This election day, Berkeley became the first city in the U.S. to pass a tax on sugary beverages. According to the local news outlet Berkeleyside, 75 percent of voters were in favor of the tax. This is in spite efforts to fight the proposal from the beverage industry, which spent $1.7 million campaigning against the tax.
A similar proposal was voted down in nearby San Francisco, where it would have needed two thirds of the votes to win. A number of policy efforts to curb the consumption of sugary beverages have failed in the past, from Michael Bloomberg’s limits on super-sized sodas to various proposed state and city taxes. However, the win in Berkeley could signal a change in public opinion.
Xavier Morales, the executive director of the Latino Coalition for a Healthy California, writes in a op-ed that “the voters of Berkeley could see through the beverage industry’s efforts to shift the discussion away from health.”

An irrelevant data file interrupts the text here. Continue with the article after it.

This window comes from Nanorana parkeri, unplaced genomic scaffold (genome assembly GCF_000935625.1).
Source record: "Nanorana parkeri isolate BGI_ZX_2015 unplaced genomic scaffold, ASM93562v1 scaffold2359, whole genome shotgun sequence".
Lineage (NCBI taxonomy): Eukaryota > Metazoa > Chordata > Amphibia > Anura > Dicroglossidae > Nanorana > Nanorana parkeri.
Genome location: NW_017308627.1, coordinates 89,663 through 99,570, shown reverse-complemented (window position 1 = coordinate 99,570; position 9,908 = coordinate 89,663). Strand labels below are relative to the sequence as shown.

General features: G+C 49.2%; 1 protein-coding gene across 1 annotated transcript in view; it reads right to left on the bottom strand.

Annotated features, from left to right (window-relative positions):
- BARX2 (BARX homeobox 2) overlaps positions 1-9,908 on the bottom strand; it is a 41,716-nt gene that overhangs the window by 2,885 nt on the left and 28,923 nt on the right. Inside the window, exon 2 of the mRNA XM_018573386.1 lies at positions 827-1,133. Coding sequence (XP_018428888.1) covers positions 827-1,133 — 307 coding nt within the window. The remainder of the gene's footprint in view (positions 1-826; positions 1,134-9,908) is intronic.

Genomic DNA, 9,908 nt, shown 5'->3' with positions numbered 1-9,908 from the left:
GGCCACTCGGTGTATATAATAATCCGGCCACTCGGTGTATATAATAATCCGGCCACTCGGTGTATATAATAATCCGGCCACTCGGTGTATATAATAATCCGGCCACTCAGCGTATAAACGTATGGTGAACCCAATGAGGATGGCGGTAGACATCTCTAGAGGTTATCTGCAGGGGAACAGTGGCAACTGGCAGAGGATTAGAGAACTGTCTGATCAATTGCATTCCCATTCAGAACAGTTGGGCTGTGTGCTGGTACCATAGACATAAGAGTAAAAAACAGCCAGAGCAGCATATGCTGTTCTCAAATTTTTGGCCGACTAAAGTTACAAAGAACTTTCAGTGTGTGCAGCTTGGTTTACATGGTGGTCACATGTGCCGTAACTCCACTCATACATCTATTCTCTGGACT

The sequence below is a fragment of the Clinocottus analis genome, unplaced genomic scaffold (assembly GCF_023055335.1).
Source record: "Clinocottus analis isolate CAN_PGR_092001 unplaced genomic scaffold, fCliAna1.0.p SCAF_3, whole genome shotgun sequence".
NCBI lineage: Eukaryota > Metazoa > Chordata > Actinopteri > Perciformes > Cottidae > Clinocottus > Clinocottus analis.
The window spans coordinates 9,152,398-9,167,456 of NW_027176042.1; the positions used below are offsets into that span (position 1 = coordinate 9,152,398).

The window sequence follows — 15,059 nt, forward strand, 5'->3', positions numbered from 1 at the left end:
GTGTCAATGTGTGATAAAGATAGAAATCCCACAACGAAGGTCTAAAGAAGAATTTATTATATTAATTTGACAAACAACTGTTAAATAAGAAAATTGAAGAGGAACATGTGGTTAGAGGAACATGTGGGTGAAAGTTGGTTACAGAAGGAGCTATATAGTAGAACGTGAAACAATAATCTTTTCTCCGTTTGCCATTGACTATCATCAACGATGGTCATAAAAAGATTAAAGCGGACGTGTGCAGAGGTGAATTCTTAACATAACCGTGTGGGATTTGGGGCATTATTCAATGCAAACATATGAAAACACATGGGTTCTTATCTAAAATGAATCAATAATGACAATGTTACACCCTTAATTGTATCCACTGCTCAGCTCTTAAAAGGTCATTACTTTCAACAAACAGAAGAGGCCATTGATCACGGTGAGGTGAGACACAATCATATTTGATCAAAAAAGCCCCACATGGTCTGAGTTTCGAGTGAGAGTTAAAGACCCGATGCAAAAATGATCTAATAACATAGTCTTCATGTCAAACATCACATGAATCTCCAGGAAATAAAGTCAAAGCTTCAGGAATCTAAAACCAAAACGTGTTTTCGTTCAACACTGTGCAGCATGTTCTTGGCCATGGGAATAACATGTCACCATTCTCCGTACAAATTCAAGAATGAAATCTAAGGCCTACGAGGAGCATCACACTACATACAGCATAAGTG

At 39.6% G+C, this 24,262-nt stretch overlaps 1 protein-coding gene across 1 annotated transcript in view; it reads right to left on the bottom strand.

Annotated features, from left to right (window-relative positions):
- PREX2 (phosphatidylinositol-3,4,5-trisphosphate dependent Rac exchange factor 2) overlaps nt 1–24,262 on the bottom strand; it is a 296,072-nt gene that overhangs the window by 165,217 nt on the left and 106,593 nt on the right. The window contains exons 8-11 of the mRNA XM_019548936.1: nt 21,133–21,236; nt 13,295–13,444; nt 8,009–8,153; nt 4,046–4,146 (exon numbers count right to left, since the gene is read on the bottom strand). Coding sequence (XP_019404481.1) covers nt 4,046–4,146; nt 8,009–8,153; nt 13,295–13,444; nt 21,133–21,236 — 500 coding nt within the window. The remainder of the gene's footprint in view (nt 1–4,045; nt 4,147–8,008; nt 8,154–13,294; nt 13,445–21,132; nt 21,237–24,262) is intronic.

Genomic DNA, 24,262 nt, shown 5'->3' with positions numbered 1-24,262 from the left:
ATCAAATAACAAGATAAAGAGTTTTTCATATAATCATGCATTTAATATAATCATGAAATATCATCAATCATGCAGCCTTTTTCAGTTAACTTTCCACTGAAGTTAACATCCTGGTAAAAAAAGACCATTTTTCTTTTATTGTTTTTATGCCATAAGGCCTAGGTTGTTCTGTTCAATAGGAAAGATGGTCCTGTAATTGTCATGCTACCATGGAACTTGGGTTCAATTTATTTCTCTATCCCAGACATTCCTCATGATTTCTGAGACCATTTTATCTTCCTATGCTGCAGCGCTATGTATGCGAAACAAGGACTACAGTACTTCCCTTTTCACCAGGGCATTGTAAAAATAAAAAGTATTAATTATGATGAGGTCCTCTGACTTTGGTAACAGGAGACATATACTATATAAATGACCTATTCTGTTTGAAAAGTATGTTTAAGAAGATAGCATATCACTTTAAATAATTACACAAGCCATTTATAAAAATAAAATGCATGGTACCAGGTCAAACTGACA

Drinking soda and other sugary beverages regularly has been associated with a number of health problems, such as diabetes, obesity and even shorter life spans. Public health researchers have proposed that taxing these drinks could discourage frequent consumption.
Berkeley is leading the way by putting these recommendations into action. We’ll now have the opportunity to see if the soda tax will work as predicted. Will the number of sugary beverages purchased in Berkeley go down? Will health outcomes improve? These are exciting questions to keep in mind in the coming years, and the answers can help provide us with better policy solutions for the future.